In a sermon I gave last Sunday I talked about my visit to the St. Anne de Beaupre Church just outside of Quebec City. One of first things I noticed when I walked into the cathedral were these cases that stretched high up to the ceiling filled with crutches and canes and hearing aids and orthotic shoes. They were items people had left at the church after experiencing a miraculous healing there.
St. Anne de Beaupre is said to be the site of many divine healings. It began when the church was being constructed in 1658. One of its original builders had severe scoliosis and walked with a crutch. By the time the church building was complete he was able to walk independently. Countless similar miracles are said to have happened to cathedral visitors.
I do know healing can seem almost miraculous. My father was a physician, and he has told me stories of patients who recovered their health against all odds. But there can be a danger in the kind of belief in supernatural divine healing like people think has happened to them at Saint Anne’s.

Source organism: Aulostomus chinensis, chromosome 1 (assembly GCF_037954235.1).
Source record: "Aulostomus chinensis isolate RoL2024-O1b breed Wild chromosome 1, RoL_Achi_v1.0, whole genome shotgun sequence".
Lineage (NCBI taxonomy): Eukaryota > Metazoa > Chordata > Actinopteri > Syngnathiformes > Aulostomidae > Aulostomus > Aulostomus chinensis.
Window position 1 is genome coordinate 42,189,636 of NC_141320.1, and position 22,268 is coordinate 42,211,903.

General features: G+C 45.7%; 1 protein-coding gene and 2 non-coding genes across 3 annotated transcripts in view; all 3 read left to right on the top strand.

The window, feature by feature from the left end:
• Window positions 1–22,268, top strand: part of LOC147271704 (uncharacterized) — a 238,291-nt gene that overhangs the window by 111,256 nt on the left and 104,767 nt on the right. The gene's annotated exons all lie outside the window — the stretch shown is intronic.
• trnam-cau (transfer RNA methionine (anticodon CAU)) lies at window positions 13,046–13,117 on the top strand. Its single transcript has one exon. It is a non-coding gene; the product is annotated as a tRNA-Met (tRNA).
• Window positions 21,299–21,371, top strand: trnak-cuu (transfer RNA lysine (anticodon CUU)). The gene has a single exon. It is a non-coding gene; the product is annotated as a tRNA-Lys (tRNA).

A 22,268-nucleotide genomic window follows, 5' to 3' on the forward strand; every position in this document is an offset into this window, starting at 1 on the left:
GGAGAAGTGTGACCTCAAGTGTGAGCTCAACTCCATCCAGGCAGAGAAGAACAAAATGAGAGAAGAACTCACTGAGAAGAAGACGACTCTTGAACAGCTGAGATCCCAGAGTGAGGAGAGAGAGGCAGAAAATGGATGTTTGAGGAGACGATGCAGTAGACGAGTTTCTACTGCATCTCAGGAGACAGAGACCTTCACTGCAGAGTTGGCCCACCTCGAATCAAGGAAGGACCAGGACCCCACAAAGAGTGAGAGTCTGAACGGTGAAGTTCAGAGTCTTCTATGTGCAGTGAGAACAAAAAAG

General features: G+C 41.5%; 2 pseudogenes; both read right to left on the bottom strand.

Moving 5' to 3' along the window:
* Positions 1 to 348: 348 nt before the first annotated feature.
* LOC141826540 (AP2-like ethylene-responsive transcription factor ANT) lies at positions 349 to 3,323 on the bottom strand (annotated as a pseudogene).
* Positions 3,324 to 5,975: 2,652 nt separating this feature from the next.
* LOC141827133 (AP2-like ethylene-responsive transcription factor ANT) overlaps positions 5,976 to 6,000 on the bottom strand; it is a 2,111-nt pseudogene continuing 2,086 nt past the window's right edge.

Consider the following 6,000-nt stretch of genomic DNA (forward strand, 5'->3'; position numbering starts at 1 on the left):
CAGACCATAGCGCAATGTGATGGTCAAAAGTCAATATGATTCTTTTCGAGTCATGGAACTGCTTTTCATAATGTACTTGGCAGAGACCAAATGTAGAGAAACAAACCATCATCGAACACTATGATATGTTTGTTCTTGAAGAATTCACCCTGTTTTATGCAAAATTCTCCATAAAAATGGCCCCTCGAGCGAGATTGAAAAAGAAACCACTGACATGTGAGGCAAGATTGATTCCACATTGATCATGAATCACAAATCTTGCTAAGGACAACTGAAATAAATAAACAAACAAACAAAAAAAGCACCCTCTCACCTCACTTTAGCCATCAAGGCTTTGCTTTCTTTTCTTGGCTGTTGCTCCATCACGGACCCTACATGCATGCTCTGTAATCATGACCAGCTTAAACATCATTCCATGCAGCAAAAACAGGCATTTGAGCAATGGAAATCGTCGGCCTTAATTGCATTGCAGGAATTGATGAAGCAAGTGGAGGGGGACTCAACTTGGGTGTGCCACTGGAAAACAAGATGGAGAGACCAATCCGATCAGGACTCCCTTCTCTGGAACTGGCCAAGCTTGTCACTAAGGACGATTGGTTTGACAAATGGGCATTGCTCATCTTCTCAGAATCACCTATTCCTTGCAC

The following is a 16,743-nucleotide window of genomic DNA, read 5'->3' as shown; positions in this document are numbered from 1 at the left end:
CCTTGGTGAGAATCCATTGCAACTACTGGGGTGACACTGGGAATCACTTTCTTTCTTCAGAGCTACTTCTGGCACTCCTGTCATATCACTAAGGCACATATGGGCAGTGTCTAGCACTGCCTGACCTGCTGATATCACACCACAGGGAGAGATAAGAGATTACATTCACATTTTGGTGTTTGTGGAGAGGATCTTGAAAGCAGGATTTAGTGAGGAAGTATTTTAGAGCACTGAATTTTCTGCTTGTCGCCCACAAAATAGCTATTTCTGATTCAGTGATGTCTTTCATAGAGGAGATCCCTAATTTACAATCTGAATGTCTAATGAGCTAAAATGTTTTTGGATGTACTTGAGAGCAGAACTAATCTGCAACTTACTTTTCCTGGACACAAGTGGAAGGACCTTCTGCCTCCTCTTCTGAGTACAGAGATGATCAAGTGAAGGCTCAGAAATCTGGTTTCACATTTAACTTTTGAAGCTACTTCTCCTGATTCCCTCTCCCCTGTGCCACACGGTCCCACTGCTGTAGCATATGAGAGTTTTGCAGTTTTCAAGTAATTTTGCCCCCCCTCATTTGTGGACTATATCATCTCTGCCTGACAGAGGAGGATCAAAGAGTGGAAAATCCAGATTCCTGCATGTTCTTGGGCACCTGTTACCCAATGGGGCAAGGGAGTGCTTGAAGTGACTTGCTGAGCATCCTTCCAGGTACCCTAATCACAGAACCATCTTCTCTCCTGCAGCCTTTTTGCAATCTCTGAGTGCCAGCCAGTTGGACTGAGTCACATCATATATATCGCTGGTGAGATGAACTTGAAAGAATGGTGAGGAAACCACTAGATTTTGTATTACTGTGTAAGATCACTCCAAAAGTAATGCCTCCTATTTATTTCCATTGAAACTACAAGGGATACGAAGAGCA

Trusting in divine healing can prevent people from seeking the professional medical help they need. It can also have them put off taking the steps they should to be healthy, like quitting smoking, getting a vaccine, or exercising. It can also leave people disillusioned and bitter when God doesn’t provide the hoped for outcome.
This is not to say however that believing God is walking with you through a health crisis isn’t important. Research has shown that health outcomes can be impacted by a belief in the divine. Apparently people of faith are less stressed and anxious about their illnesses and are generally more hopeful about a positive outcome.
It seems that things work out best when medical science and religious faith walk hand in hand.